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Veterans, families celebrate Memorial Day with ceremony in Tupelo

2 min read

Tupelo veterans, their families, and local officials gathered at Veterans Memorial Park on Monday morning to celebrate a 150-year tradition of honoring those who served and gave their lives for the United States and its people.

Memorial Day, originally known as Decoration Day, began in 1868, following the Civil War, to remember the lives of veterans who died while serving in the military by placing flowers on their graves. To celebrate the federal holiday, which occurs on the final Monday in May each year, the city of Tupelo holds a service to honor its veterans.

“We are here to remember and honor the ones that never made it home,” Mayor Todd Jordan told the crowd gathered in the east Tupelo park, itself home to multiple monuments honoring those who served.

This year’s speaker, Maj. General Doug Hayhurst, is a decorated U.S. Army veteran who served a combined 52 years, touring in the Philippines, Vietnam, Thailand, Japan and Iraq over his career. Hayhurst also served in the Mississippi State Guard, commanding it from 2016 to 2021.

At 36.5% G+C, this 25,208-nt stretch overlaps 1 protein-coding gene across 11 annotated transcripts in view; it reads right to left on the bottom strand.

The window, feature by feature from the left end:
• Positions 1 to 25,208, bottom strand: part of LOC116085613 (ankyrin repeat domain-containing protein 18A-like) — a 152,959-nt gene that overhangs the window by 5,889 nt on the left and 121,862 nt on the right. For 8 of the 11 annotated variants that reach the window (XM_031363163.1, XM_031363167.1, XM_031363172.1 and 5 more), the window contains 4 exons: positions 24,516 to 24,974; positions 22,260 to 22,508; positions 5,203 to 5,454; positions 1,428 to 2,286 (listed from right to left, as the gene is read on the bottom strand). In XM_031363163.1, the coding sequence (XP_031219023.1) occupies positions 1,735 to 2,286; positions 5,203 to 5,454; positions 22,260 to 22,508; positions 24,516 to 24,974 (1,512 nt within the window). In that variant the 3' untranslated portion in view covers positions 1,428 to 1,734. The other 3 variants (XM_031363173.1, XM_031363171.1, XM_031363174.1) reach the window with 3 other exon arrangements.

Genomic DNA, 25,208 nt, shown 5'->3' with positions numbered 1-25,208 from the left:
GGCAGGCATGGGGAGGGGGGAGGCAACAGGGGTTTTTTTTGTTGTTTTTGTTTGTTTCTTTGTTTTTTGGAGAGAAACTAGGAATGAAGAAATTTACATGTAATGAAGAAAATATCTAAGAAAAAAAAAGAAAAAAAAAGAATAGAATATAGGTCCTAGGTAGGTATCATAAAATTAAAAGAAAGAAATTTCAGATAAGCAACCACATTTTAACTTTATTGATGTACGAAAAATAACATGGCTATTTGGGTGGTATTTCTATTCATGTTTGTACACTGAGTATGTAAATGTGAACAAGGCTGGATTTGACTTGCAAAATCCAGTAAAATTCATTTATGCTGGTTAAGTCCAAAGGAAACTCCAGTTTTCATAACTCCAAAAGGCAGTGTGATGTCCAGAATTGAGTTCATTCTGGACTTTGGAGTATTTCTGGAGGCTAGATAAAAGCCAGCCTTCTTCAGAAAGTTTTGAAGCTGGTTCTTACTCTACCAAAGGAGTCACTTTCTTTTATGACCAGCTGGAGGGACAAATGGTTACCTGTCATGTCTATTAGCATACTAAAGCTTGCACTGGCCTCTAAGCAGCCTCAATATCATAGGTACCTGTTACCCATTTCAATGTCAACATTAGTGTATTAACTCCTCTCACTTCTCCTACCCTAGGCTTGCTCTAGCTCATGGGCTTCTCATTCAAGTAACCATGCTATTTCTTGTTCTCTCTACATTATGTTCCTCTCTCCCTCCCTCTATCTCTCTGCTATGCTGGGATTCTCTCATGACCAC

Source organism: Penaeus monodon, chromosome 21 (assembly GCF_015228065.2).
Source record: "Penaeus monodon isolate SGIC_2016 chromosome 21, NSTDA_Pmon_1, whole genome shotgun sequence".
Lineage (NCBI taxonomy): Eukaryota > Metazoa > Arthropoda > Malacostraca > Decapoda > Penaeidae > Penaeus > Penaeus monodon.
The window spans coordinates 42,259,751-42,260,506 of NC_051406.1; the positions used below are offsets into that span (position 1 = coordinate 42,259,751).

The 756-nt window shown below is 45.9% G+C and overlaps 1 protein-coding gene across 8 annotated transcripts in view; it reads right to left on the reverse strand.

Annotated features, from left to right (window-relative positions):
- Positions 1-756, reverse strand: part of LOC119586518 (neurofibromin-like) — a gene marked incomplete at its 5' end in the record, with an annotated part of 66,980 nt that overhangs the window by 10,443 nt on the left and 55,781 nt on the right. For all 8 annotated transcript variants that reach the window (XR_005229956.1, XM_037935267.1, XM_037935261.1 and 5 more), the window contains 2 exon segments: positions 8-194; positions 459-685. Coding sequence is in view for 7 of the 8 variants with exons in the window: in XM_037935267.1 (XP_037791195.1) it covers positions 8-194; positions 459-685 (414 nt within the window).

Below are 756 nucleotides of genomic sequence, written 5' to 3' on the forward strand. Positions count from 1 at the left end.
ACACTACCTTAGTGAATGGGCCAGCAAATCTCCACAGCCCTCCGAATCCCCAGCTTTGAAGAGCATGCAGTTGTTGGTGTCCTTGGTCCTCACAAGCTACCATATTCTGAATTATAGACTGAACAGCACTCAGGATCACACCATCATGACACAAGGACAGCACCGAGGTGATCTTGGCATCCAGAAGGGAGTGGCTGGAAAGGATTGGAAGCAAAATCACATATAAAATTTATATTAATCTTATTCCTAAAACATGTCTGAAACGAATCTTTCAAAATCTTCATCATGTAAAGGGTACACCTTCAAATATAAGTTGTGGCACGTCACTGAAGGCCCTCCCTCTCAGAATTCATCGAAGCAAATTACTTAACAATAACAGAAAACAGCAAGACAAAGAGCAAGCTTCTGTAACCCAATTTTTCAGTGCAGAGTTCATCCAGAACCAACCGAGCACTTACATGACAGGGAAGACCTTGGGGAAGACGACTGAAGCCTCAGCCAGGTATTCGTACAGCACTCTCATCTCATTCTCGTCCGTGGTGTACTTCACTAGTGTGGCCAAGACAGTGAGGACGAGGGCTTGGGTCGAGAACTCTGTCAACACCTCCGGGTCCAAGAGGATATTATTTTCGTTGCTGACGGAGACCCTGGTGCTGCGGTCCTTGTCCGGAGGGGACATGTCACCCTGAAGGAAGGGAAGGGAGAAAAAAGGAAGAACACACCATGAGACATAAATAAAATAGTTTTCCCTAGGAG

Hayhurst said Memorial day is special, for some it is the “unofficial start of summer,” but it is foremost a moment to reflect on our nation and those that sacrificed themselves to uphold its values.

“We must not forget why this day came into existence,” he said. “As Americans, we owe a debt of gratitude to those that have made that ultimate sacrifice, men and women who put on a uniform, raised their right hand and swore an oath to support and defend at any cost these freedoms we enjoy. Let us not remember how they died, but how they lived.”

On this day of remembrance, Hayhurst said it is important to remember who stands to protect the nation and its unalienable rights.

“It’s the soldier, not the reporter, who has given us the freedom of the press. It’s the soldier, not the poet, who has given us the freedom of speech. It’s the soldiers, not the politicians, that ensure us the right of life, liberty and the pursuit of happiness,” he said.

The ceremony included a performance by the Belden Student Choir, singing the national anthem and “God Bless the USA,” by Lee Greenwood. Sgt. Derrick Usher performed taps. Lieutenant Colonel Ben Inmon gave the invocation.

“As our nation pauses to remember those that made the ultimate sacrifice, we give thanks to these men and women and their families,” Lt. Col. Ben Inmon said during his prayer. “They sacrificed their lives fighting for our freedom, fighting for the freedom of others and fighting for justice. They willingly went, knowing they wouldn’t return the same.”

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